Last year, a Harvard study found that teens who smoked cigarettes and tried quitting by using smokeless tobacco, often ended up using both. Smokeless tobacco like snus, a moist tobacco that’s placed under the lip, where it’s absorbed, isn’t a magic bullet, despite claims it could be. And a new study now finds the process can happen in reverse, going from using snus to smoking cigarettes.

The current study, from researchers at the Geisel School of Medicine, Dartmouth College, found that using both snus and the milder tobacco smoked through hookah pipes increased teens’ and young adults’ risk of becoming regular cigarette smokers. About one in five boys and one in six girls have used hookah in the past year, according to the Centers for Disease Control and Prevention (CDC). Although the tobacco used in hookah is milder, it still contains harmful chemicals. And with each smoke session lasting about an hour, smokers inhale more smoke than when they smoke cigarettes. Thus, it’s not really surprising that using hookah or snus leads to cigarette use as well.

The reason this occurs, the researchers write, is that “water pipe tobacco remains largely unregulated by the FDA (Food and Drug Administration), and snus is less regulated than other smokeless tobacco. Even if regulation proposed in 2013 becomes final, U.S. tobacco companies may legally contest the new rule, which could delay its implementation. The success of FDA tobacco regulatory control policies will depend, in part, on their ability to reduce the use of alternative tobacco products that may lead to subsequent cigarette smoking.”

Those regulations were touched upon earlier this year, when FDA Commissioner Margaret Hamburg told reporters at a briefing that the proposed regulations would be a “huge change,” RT reported. The new regulations would include e-cigarettes, cigars, pipe tobacco, hookah tobacco, and other tobacco products under the 2009 Family Smoking Prevention and Tobacco Control Act. According to the Public Health Law Center at William Mitchell College of Law, hookah regulations vary between the states, with only a few regulating the sale of hookah tobacco. Illinois, for example, requires hookah establishments to get 80 percent of their revenue from tobacco sales, and they can’t sell food or alcohol. Other states don’t specifically include hookah under smoke-free regulations. (So, it’s pretty easy to see how teens are getting their hands on these products.)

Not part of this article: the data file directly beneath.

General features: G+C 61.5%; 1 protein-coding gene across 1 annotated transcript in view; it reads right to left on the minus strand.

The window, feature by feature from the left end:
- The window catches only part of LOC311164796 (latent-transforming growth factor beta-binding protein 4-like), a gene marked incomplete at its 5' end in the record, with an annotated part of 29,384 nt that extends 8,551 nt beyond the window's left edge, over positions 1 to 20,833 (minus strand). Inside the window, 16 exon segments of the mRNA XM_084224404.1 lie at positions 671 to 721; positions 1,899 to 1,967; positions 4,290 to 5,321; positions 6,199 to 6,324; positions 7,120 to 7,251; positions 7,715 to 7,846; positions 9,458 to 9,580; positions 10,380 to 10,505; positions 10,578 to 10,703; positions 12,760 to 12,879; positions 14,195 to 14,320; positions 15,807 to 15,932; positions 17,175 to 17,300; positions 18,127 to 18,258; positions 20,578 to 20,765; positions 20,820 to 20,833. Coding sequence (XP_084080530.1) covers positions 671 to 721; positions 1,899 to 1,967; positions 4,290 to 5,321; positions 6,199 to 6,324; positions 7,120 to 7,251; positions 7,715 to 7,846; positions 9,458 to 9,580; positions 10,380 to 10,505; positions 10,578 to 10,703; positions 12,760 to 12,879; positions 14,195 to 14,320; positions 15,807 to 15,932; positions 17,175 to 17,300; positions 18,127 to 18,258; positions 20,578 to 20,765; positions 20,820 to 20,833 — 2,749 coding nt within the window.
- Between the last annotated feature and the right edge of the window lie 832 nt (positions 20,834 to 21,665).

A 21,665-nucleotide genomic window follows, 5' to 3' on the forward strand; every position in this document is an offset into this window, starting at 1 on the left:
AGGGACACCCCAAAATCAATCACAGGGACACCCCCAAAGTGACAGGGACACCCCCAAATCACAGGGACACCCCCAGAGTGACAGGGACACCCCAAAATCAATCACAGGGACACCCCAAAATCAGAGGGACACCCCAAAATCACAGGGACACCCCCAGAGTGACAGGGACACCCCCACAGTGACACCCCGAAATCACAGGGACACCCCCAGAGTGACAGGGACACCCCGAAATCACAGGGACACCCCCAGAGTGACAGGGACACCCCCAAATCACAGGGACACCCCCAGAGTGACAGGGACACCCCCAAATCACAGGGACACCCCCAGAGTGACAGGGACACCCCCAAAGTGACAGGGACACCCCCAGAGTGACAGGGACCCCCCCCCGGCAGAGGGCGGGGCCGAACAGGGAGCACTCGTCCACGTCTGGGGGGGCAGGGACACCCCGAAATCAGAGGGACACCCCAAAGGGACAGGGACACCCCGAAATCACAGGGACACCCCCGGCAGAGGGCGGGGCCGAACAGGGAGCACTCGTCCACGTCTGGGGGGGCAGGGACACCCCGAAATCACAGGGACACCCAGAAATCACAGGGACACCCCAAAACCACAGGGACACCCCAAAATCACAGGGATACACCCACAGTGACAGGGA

The authors’ study looked at tobacco use (cigarettes, hookah, and snus) among 1,596 people aged 15 to 23 between 2010 and 2011. Then, after two years, they brought the participants back to see how many nonsmokers had begun using cigarettes, and categorized them into current smokers or high-intensity smokers. At the beginning, 65.7 percent of participants had never smoked cigarettes, but out of those people, 6.8 percent had smoked hookah and 1.9 percent had used snus, according to a press release.

They found that 39 percent of those nonsmokers who’d used hookah ended up smoking cigarettes, while only 19.9 percent of those who hadn’t smoked hookah began smoking cigarettes. Eleven percent of nonsmokers who smoked hookah became current smokers compared to five percent of those who didn’t use hookah. When it came to snus, 55 percent of non-cigarette smokers began smoking cigarettes after using the smokeless tobacco, compared to only 20.5 percent who hadn’t used it. Meanwhile 25 percent of snus users became current smokers, compared to only five percent of those who didn’t use snus.

Nearly nine out of 10 smokers begin by age 18, while 99 percent begin by age 26, according to the CDC. By regulating hookah and snus more stringently, it may one day be possible to eliminate the chances of kids trying cigarettes.

Source: Soneji S, Sargent J, Tanski S, Primack B. Associations Between Initial Water Pipe Tobacco Smoking and Snus Use and Subsequent Cigarette Smoking: Results From a Longitudinal Study of US Adolescents and Young Adults. JAMA Pediatrics. 2014.